Maze ransomware operator threatened to publically expose all the data if their monetary demands are not met. However, the operators made an exception in the City of Pensacola by not sharing their data.
The attackers posted 2 GB of data from the government’s databases while claiming that this is just 10% of what they stole from the city’s servers. However, the files have been removed, and only the directory data, computer names and the IP addresses are now visible as an act of compromise, Ars Technica reported.
While the City of Pensacola, Florida, was spared, others were not so lucky. All the data of Fratelli Beretta, an Italian food company — a total of 3GB — was exposed online. The attackers even revealed the screenshots of affected systems and the data from the fax server, which includes patient data of Stockdale Radiology, a clinic in California.
According to the report, Maze has posted smaller dumps of data for about 25 other companies, including Busch’s Inc, BST & Co., Lakeland Community College, Massey Services, MDLab among others. These companies range from being a grocery chain store to accountancy firms.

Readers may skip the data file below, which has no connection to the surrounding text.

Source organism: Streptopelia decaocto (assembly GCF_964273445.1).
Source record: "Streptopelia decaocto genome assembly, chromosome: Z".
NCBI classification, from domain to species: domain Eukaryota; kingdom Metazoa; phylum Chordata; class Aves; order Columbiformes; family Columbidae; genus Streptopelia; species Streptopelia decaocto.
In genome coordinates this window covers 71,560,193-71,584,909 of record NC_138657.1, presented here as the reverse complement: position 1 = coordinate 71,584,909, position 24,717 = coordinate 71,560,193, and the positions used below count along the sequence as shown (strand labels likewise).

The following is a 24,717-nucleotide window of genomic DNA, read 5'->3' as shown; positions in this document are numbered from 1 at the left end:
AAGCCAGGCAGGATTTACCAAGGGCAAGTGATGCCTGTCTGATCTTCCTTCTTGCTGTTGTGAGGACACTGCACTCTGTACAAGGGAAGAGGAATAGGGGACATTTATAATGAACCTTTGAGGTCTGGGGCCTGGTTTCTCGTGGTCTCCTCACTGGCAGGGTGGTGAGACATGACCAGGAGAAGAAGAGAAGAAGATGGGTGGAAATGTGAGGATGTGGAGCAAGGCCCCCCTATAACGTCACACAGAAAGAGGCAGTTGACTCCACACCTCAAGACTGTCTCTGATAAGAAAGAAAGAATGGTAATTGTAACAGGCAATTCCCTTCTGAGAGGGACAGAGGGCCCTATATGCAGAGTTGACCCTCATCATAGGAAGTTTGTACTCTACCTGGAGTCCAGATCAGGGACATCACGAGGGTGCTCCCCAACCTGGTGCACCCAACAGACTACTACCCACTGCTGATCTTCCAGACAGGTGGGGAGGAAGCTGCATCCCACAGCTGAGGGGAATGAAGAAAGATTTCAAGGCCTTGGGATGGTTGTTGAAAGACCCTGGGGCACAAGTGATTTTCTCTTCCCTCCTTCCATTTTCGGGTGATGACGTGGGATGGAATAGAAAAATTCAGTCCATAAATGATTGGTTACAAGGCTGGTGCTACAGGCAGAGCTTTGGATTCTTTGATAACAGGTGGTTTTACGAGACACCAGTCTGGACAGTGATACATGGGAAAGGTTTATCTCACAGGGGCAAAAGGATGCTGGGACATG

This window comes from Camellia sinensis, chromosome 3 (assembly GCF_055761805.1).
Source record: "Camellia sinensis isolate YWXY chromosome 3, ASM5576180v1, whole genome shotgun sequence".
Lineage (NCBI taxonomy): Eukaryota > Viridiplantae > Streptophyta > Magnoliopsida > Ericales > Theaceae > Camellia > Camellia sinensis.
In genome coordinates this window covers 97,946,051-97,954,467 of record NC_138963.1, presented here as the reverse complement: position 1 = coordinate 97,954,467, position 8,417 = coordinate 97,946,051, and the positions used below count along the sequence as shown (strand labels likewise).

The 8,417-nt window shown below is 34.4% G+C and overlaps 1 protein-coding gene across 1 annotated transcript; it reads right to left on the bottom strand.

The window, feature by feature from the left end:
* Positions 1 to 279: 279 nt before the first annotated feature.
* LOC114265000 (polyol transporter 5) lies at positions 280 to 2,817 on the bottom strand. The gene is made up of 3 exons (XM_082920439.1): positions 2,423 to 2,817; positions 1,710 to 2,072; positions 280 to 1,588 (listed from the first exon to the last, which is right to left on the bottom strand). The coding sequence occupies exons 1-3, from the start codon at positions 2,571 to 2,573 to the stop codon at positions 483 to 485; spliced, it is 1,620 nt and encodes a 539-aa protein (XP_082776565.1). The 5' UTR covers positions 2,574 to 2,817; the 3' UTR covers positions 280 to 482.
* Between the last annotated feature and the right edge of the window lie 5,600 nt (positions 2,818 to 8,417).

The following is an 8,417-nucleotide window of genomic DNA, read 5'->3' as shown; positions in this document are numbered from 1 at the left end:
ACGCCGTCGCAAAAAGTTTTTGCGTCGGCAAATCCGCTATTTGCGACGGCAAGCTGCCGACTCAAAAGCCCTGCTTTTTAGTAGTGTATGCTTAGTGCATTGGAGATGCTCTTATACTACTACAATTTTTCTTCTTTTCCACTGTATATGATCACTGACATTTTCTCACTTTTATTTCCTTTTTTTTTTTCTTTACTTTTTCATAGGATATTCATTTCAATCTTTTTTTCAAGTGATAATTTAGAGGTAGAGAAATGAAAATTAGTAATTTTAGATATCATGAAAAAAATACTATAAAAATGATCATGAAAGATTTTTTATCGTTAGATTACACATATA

It is surprising to note that none of the companies reported the breach to the authorities or even communicated to their employees. “The lack of disclosure obviously means that customers/clients/vendors/partners do not know that their data is now in the hands of cybercriminals and can be downloaded by anybody with an Internet connection”, threat analyst Brett Callow told Ars Technica.
Earlier, the same tactics were used by REvil/Sodinokibi ransomware where the attackers hacked the data of a private data of Travelex, a financial service provider company, and demanded a ransom of $6 million.